UN trains women from different churches on trafficking in persons

Office of United Nations responsible for Drugs and Crimes has beamoned growing cases of Trafficking in person (TIP).

Ms Liabuba represented Malawi Government
Maxwell Matewere from UN office
A participant contributing

UN office on drugs and crimes National Programme Officer on TIP, Maxwell Matewere was speaking in Lilongwe, during a training workshop aimed at sensitizing women on TIP in Lilongwe.

He said despite effort being done by UN and Malawi Government, TIP remains biggest challenge in the country.

He said TIP remains global health risk which fuels organized crimes.

Matewere said TIP results in exploitation of men , women and children through commercial and labour.

He said TIP happens for sexual exploitation, organ harvesting, arranged marriages, false adoption, drug trade, street begging, and child soldiers.

In her remarks, guest of honour from Ministry of Home Affairs and Internal Security senior Deputy Secretary who also coordinator of National coordinating committee against TIP , Patricia Liabuba, said, government is committed of ensuring reduction of cases in TIP.

She said government has put in place legal instruments which will ensure TIP victims are well taken care and prosecution of the culprits.

Liabuba said government and its working partners have established funds to aimed at rehabilitating the victims.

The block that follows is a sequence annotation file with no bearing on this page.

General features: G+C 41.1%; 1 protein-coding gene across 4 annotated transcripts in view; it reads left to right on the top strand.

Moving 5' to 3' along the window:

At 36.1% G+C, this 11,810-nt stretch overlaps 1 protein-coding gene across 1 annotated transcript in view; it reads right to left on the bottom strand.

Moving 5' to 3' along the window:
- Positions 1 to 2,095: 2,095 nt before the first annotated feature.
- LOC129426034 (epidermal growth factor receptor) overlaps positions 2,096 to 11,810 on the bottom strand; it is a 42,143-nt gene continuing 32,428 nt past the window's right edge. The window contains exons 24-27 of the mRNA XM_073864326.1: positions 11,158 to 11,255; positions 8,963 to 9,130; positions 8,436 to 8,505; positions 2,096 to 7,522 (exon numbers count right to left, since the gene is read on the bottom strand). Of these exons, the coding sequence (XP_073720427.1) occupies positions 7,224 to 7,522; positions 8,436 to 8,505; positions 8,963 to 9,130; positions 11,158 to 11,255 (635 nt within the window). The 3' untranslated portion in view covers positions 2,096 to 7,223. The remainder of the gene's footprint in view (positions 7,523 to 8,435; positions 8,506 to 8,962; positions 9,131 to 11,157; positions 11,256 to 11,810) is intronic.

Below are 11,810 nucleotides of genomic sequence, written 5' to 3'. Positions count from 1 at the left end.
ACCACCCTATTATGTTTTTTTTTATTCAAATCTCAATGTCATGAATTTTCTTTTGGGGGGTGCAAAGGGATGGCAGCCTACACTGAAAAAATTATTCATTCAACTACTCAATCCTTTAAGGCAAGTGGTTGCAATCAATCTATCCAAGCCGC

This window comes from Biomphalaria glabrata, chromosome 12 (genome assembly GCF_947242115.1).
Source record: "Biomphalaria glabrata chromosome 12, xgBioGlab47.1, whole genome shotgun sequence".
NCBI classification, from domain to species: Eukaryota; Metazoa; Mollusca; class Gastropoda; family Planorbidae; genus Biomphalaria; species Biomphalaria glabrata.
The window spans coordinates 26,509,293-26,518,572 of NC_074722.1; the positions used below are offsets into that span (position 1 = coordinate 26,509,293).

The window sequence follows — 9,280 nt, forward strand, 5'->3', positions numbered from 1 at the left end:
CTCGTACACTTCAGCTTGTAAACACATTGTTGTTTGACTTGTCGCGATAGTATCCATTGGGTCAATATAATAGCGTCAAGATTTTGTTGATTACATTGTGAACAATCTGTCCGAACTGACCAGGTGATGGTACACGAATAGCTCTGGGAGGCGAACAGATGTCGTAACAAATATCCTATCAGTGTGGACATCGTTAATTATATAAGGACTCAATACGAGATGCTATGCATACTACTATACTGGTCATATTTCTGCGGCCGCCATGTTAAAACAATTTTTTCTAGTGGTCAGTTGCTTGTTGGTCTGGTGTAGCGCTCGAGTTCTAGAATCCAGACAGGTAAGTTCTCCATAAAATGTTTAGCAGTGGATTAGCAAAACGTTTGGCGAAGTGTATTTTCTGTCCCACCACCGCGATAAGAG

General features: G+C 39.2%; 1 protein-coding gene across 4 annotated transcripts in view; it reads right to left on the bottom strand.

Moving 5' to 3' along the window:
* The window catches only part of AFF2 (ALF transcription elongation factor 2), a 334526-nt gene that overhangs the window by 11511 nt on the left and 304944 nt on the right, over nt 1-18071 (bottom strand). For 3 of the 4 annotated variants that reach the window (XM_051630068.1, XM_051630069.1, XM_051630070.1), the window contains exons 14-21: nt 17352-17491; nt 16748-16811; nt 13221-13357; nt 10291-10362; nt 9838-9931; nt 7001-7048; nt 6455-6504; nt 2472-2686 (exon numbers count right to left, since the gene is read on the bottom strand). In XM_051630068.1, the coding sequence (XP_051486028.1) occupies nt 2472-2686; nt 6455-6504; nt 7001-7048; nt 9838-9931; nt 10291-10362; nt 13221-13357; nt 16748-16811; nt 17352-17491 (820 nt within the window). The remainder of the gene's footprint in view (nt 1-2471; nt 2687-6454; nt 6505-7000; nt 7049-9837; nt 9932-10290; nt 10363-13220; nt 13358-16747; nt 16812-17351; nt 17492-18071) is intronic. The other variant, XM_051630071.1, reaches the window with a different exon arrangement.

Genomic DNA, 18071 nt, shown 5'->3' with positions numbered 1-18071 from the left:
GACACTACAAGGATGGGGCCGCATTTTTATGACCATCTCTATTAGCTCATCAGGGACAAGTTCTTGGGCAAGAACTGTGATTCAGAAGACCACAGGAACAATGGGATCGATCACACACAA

During the interface , delegates commended UN office for the training.

Delegates said Malawi’s government and state authorities need to do more to address the mounting problem of trafficking for sexual exploitation, which is occurring internally as well as between neighboring countries and further abroad.

For the starters , Malawi is a source, destination, and transit country for sex trafficking, with traffickers often luring those who are vulnerable and living in poverty by promising to provide them with education and employment opportunities.

Sexually exploited girls and women may be put to work as “bar girls” at local pubs and rest houses, and then coerced to have sex with customers.

Women and girls are trafficked along major transport routes by truck drivers who falsely promise them schooling, marriage, and jobs in South Africa.

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